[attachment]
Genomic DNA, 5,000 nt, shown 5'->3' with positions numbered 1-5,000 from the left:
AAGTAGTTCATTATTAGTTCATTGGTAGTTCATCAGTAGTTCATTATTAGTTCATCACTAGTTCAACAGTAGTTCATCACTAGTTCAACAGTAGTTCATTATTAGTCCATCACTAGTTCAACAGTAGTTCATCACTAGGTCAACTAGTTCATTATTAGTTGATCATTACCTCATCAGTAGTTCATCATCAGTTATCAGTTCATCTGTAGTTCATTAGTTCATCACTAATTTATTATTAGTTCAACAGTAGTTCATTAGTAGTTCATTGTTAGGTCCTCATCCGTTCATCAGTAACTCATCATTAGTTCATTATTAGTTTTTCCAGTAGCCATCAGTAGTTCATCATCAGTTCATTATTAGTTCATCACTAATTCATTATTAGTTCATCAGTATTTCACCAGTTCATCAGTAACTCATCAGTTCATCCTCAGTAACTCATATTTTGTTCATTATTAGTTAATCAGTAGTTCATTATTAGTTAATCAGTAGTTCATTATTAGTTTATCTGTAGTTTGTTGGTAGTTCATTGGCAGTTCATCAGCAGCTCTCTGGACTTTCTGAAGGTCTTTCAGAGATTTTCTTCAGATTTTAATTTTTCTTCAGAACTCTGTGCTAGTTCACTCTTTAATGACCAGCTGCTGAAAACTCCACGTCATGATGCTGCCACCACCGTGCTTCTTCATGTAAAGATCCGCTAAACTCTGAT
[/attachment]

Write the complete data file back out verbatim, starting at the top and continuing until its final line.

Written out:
Genomic DNA, 5,000 nt, shown 5'->3' with positions numbered 1-5,000 from the left:
AAGTAGTTCATTATTAGTTCATTGGTAGTTCATCAGTAGTTCATTATTAGTTCATCACTAGTTCAACAGTAGTTCATCACTAGTTCAACAGTAGTTCATTATTAGTCCATCACTAGTTCAACAGTAGTTCATCACTAGGTCAACTAGTTCATTATTAGTTGATCATTACCTCATCAGTAGTTCATCATCAGTTATCAGTTCATCTGTAGTTCATTAGTTCATCACTAATTTATTATTAGTTCAACAGTAGTTCATTAGTAGTTCATTGTTAGGTCCTCATCCGTTCATCAGTAACTCATCATTAGTTCATTATTAGTTTTTCCAGTAGCCATCAGTAGTTCATCATCAGTTCATTATTAGTTCATCACTAATTCATTATTAGTTCATCAGTATTTCACCAGTTCATCAGTAACTCATCAGTTCATCCTCAGTAACTCATATTTTGTTCATTATTAGTTAATCAGTAGTTCATTATTAGTTAATCAGTAGTTCATTATTAGTTTATCTGTAGTTTGTTGGTAGTTCATTGGCAGTTCATCAGCAGCTCTCTGGACTTTCTGAAGGTCTTTCAGAGATTTTCTTCAGATTTTAATTTTTCTTCAGAACTCTGTGCTAGTTCACTCTTTAATGACCAGCTGCTGAAAACTCCACGTCATGATGCTGCCACCACCGTGCTTCTTCATGTAAAGATCCGCTAAACTCTGAT